Treatment

To treat dropsy, it’s important to pinpoint what is causing it. It can be caused by bacteria, fungi, or parasites, which usually happens when you don’t filter the water effectively or allow the nitrate levels to become elevated. 

  • Antibacterial Medication: A quick and easy way to treat dropsy is with antibacterial medication. Always follow directions for duration and dosage.
  • Epsom Salt Treatment: Epsom salts will help relieve swelling. Once you have your fish isolated, you can add Epsom salt to its tank. I add 1/8 flat teaspoon per 5 gallons to every gallon of water. Routinely change the water, making sure you maintain 1/8 flat teaspoon of salt for every 5 gallons of water.  I change 25% of the water every 2 days. Don’t use any other type of salt to treat dropsy or you could worsen the condition.
  • Maintain a Healthy Diet: Make sure you provide your Bristlenose Pleco with a fresh high-quality diet.

I always recommend speaking with your local pet store or aquatic veterinarian.

Prevention

Dropsy is an uncomfortable condition for Bristlenose Plecos, and you can prevent it from happening by providing your fish with a healthy diet, making sure you don’t overfeed them, keeping the tank water as clean as possible, maintaining their water parameters, ensuring the filter always functions correctly, and monitor the nitrate levels closely.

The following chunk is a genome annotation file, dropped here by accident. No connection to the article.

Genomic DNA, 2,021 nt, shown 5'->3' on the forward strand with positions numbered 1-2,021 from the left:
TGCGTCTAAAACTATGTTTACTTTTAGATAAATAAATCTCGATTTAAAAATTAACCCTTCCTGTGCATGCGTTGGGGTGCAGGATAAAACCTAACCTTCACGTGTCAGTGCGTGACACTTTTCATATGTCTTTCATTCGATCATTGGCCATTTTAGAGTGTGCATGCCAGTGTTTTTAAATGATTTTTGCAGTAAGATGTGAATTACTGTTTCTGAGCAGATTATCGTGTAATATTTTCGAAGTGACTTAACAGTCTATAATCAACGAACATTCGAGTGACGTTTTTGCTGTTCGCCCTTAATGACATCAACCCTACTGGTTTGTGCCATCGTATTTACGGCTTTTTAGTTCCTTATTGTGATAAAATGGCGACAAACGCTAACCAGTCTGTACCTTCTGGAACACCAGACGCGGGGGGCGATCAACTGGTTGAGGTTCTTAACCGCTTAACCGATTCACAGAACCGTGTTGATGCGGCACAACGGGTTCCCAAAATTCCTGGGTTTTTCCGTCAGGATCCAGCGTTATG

Are Bristlenose Pleco Right For You?

Bristlenose Pleco is right for you if you want a small fish with beautiful spots throughout its body. You also need to be happy to have a 25-gallon/114-liter tank and should be prepared to feed your fish once a day.

Bristlenose Pleco FAQ

How Big Do Bristlenose Plecos Get?

Bristlenose Plecos don’t get big and grow to an adult size of only 3 to 5 inches/7.6 to 12.7 cm. They are considered one of the smaller pleco varieties. They make excellent pet fish if you want a small pleco species and prefer a small aquarium.